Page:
ll discuss your daughter. I

d be happy to help in any way I can.

With a sharp nod Evie walked away, not pausing until she reached the relative safety of the softball diamonds.

As she set abo
ut putting order to the pandemo
nium around her, Evie couldn

t keep her mind from returning to Joe Scalotta. Despite her best intentions, she wondered when she would see him next, and where her dangerous attraction for the wrong type of man would lead her this time.



, his mind filled with Mrs. Evelyn Vaughn. She was exactly the type of female he
should avoid: bossy, opinionated, a career woman. He needed a s
ettling-down kind of woman—some
one who would take care of Toni the way the girl had never been taken care of. Someone who could understand his daughter.
certainly couldn


Joe yanked the wheel to the right and turned into his driveway. The house, a colonial situated in a quiet suburb of Oak Grove, was much too big for the two of them. But the place reminded Joe of his childhood home in rural Missouri, where he

d lived happily with his parents and three brothers, and he

d been unable to resist.


Joe called as he came in the front door.

In here.

He stepped into the family room and found his daughter exactly as he

d left her—watching game shows on the television. Joe couldn

t remember spending any childhood free time watching TV when the sun shone, but then, he
’d had three broth
ers to play with. Toni had only him.

She looked up from the screen.

Hi, Joe.


It hurt every time she called him


and not


but once she

d turned twelve, that was what she

d done. He had no idea why, and he didn

t know how to ask. Or maybe he was afraid to. He

d rather face a 350-pound offensive lineman than have his daughter tell him he was such a terrible father that she couldn

t bring herself to address him as


Joe hoped to change her mind—but once again, he wasn

t quite sure how.

You been sitting here since I left?

Dismay flickered over Toni

s face, and Joe wanted to smack himself. She

d taken his question as a criticism, when all he

d meant to do was make conversation. She stood.


ll have a shower and get dressed.

Joe wracked his brain for
a way to get through to her.

Why don

t we go out to lunch. I

ll tell you about your new school.

Toni hesitated, almost as though she were going to refuse, then she shrugged, nodded and left the room. She pounded up the stairs; seconds later the shower hissed. Joe wasn

t sure whether he should be happy she

d agreed to go or dismayed she

d agreed only to please him.

He sat on the co
uch and stared at the happy peo
ple on the television screen, who had just won a trip to Tahiti for spelling a word he had never heard of. What was he going to do about Toni?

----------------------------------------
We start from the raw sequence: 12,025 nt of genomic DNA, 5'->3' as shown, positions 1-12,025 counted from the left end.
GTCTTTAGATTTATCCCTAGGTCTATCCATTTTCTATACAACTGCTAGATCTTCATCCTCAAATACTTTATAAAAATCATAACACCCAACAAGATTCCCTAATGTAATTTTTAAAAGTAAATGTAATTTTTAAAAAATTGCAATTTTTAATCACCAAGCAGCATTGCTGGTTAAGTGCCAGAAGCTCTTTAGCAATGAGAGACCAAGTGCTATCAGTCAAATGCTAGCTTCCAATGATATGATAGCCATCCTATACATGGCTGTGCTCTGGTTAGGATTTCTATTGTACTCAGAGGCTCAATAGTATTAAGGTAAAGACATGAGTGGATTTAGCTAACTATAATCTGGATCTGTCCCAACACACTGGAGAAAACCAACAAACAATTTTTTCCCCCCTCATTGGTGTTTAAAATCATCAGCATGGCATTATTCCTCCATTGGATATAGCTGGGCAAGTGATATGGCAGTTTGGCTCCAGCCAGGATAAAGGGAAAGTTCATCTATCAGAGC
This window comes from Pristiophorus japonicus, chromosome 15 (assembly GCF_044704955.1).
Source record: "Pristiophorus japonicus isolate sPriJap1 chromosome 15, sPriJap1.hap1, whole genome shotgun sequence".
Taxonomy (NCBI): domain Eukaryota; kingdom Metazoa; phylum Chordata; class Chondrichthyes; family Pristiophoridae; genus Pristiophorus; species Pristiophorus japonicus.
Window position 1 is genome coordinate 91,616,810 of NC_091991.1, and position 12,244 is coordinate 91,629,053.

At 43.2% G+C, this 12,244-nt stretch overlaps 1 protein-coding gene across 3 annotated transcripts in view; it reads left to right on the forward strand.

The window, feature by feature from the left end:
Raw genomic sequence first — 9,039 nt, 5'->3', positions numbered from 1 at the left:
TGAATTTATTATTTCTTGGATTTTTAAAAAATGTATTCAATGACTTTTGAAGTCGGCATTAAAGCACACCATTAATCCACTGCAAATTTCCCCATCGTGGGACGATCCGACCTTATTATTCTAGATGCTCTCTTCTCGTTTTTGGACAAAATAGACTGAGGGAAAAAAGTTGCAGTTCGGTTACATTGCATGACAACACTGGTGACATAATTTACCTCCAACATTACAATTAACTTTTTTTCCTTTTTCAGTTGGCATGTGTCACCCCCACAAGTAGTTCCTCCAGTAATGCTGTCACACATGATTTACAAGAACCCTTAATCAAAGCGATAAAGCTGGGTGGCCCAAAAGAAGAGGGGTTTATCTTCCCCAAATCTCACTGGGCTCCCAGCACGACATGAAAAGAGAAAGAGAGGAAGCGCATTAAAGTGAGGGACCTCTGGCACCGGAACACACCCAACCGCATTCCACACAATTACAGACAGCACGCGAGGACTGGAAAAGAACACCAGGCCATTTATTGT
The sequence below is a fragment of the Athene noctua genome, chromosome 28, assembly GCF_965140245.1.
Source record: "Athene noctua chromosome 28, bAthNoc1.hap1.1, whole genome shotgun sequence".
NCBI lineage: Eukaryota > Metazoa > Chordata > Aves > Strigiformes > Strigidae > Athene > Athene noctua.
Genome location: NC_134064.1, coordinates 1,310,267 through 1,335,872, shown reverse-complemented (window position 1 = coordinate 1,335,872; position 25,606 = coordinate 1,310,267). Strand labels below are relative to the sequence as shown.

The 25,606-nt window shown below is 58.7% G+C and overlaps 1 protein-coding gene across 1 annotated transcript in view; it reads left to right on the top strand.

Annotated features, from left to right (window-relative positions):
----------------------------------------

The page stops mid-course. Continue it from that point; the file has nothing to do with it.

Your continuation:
Since Joe and his wife, Karen, had split up over ten years earlier, he
’d seen very little of Toni. Dur
ing the season, he

d been on the road with his team. In the off-season, there

d been days here and there—a weekend, a holiday—typical of a divorced father

s visitation rights. Now his little girl was a young woman, and he had no idea how to be a father to her.

The death of her mother from cancer right before Christmas had devastated Toni. Even though a nanny had cared for Toni since birth, Karen had still been Toni

s mother, and her death continued to haunt the teenager.

Karen had been a
corporate headhunter, a perfec
tionist, a career woman with the mothering instincts of a python. Joe nev
er should have let her have cus
tody of Toni, but what would he have done with a little girl on the road? Joe sighed. He could feel guilty for the rest of his life over something he could not change, or he could set about making things right between his daughter and him.

Joe stood when Toni came back down the stairs. He would just have to show her that things were different with Dad. She did not need to be perfect. He loved her just the way she was. He would erase the tension from her smile, the wariness from her eyes and the sadness from her face. He just had to figure out how.

Toni entered the room. She looked like a picture Joe had once seen of his mother as a young girl—all long coltish legs and sleek blond hair. Her skin tanned easily, like hi
s, but her eyes were warm, Ital
ian brown instead of Joe

s light blue, a throwback to a nearly forgotten Norwegian ancestor.

BOOK: Out of Her League
10.74Mb size Format: txt, pdf, ePub